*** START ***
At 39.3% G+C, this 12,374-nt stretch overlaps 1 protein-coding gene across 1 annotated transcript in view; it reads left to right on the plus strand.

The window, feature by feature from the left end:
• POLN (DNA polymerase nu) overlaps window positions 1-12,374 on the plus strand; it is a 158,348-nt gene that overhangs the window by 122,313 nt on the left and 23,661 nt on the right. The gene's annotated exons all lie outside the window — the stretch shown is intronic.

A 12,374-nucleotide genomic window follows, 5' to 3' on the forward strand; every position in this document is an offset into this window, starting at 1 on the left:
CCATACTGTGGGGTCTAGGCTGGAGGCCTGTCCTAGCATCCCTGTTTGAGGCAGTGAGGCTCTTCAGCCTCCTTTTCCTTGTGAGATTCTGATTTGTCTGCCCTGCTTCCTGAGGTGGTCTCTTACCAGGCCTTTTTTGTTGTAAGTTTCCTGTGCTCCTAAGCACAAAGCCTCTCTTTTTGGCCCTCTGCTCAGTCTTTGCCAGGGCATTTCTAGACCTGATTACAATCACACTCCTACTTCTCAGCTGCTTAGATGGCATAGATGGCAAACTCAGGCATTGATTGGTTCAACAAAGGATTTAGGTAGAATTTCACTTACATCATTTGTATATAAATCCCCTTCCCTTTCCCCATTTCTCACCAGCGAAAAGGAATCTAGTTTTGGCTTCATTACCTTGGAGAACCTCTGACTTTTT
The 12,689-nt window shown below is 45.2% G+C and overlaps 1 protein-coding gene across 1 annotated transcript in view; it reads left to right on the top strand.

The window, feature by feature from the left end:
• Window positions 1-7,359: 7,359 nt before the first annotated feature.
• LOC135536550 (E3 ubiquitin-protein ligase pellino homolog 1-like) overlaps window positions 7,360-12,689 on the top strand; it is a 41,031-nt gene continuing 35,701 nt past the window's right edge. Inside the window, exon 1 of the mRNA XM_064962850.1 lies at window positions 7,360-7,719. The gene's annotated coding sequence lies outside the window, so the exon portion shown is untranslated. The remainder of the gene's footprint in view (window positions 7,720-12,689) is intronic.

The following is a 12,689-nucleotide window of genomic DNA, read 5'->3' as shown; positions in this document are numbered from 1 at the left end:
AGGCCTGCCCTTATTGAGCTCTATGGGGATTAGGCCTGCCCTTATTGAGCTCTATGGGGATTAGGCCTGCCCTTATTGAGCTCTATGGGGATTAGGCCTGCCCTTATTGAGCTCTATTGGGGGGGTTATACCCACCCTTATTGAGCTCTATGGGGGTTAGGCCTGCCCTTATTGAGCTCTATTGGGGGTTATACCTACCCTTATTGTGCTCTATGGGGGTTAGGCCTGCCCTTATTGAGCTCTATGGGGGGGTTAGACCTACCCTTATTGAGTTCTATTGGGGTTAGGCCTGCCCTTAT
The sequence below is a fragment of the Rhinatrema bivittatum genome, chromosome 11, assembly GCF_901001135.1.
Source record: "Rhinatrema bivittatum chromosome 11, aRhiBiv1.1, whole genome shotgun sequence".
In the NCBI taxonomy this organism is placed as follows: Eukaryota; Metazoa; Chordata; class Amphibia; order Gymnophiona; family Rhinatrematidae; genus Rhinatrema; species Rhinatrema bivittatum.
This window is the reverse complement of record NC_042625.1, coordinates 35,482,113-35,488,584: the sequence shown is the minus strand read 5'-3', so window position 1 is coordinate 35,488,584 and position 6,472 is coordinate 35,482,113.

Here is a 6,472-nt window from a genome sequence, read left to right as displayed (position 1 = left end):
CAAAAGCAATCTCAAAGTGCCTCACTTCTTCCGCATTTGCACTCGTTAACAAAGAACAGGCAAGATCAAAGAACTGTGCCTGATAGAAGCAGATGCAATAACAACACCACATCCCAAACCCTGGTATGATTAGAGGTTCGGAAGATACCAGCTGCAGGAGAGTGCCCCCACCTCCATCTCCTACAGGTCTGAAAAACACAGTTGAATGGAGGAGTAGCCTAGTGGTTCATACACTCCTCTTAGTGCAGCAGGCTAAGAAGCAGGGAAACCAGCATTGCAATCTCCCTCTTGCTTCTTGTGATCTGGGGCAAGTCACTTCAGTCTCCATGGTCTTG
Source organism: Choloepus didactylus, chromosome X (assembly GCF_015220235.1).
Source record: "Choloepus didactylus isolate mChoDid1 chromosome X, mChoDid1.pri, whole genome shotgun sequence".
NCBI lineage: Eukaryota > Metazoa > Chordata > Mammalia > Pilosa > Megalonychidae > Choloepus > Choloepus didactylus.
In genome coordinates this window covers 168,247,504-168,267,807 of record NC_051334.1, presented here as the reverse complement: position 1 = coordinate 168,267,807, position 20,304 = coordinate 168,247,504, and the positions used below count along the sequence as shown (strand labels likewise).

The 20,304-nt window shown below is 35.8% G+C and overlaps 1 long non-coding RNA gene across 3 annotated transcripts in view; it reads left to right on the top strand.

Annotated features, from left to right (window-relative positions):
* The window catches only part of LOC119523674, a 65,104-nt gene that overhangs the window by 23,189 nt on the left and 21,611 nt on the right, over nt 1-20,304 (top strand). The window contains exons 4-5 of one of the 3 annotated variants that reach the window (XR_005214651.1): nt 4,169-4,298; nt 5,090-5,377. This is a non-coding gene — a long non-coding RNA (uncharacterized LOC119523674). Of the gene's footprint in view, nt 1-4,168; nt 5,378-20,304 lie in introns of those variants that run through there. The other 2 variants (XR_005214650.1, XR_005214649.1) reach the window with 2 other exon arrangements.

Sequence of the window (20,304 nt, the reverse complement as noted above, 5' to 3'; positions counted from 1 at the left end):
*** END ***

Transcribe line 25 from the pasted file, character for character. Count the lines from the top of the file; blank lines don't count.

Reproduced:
Sequence of the window (20,304 nt, the reverse complement as noted above, 5' to 3'; positions counted from 1 at the left end):